Liz Phillips, a 28 year-old editor and documentarian, wrote in an email, that “It is because of the battles that women like Madeline Albright fought, that I am now able to access the education, the information, and the experience needed in order to make informed decisions, but I will not be bullied by her recent vitriolic religious depictions of “a special place in hell.”
Although she appreciates what older feminists achieved, she believes “that Sanders’ economic platform is the only one that has the capability to raise the quality of life for 99% of Americans. And I don’t want a president who will tell me that actually implementing these goals is impractical, because then all hope is truly lost.”
Listen closely and you hear echoes of the Occupy movement, voices that publicized the economic distress of the 99 percent, and protesters who really do mean that “Black Lives Matters.”
Sometimes the debates even among young women turn fierce. At some colleges, Clinton supporters try to keep a low profile. “It’s like the tension you can often see between daughters and their mothers,” says Roxanne Euben, who teaches feminist political theory at Wellesley college. “Daughters are saying, ‘Just because you say this is what it means to be a committed feminist, doesn’t mean I’m going to do this.’” Euben further points out, quite accurately, “that the one consistent feature of feminism for the past century is that it’s always been up for debate.”
Older women, some of whom are veterans of second-wave feminism, often agree (including myself) with the radical politics of these younger activists. But they also believe there is an important difference between movements and elections. Dreams fuel movements and challenge mainstream politics. Elections, on the other hand, consolidate what is possible, now, among the majority of Americans. Many older feminists remember the political results of their own idealism and dreams. When they voted for George McGovern, a liberal candidate, in 1972, he lost every state except Massachusetts and Richard Nixon retained the second term of his presidency.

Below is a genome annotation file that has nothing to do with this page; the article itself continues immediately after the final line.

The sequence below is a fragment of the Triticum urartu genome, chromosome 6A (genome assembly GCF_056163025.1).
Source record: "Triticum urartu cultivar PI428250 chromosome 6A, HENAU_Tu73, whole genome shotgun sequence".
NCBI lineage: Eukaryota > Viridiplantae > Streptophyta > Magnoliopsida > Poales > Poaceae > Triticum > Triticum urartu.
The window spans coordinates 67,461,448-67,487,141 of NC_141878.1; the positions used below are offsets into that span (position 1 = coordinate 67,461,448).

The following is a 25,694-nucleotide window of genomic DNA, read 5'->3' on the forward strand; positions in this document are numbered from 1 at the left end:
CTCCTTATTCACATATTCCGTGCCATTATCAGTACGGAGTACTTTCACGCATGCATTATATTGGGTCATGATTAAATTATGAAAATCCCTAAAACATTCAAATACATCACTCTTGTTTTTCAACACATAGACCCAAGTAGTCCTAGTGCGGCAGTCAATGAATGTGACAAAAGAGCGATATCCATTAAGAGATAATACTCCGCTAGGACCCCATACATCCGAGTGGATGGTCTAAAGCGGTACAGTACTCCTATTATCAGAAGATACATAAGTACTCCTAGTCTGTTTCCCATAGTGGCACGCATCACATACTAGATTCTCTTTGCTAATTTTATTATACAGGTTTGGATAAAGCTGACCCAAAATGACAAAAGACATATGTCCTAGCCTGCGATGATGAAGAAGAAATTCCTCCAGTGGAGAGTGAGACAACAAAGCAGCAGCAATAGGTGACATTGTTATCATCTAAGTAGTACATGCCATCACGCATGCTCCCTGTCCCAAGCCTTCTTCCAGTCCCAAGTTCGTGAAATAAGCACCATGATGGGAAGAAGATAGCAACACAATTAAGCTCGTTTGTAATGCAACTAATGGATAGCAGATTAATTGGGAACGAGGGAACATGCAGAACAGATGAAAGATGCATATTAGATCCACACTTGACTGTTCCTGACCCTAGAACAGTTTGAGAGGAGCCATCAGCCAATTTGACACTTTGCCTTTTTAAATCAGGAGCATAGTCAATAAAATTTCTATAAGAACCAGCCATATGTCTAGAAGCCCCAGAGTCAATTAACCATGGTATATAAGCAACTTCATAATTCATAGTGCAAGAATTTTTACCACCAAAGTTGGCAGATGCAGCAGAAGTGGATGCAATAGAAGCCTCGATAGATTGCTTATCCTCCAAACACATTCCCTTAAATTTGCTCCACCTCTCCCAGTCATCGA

True, some older women simply want to elect the first female President and believe that Hillary Clinton, with so many decades of experience, has earned the right to govern. But other Clinton supporters have lived through years of discrimination at work, had children without child care, and fallen ill without health care. So they view Clinton as the perfect candidate who can advance the unfinished agenda of second-wave feminism.
Former Secretary of State, Hillary Rodham Clinton. Photo: Albert H Teich/Shutterstock
For them, electing this particular female president is not about identity politics, but an affirmation of a woman’s lifetime struggle to improve the lives of women and children, including the poor and minorities. No, she is not perfect, they will say. But at least she is experienced and electable.
Unexpectedly, the primaries have publicized important differences among feminists. For younger women, Hillary Clinton’s emphasis on paid leave, universal kindergarten, health care and gender discrimination may not yet seem vital to their lives. Their redefined feminism also includes a struggle against wealth disparity, and an inclusive battle for social justice. For older women, Hillary Clinton seems like the one candidate who can and will address the unfinished agenda of second-wave feminism.
When the primaries are over, and Hillary Clinton - in all likelihood - wins the Democratic nomination, debates between young and older Democratic feminists may very well dissipate. Then the vital question is: Will younger feminists give Hillary Clinton the kind of support that helped elect Barack Obama? Because that is what she needs in order to become the first woman to occupy the White House.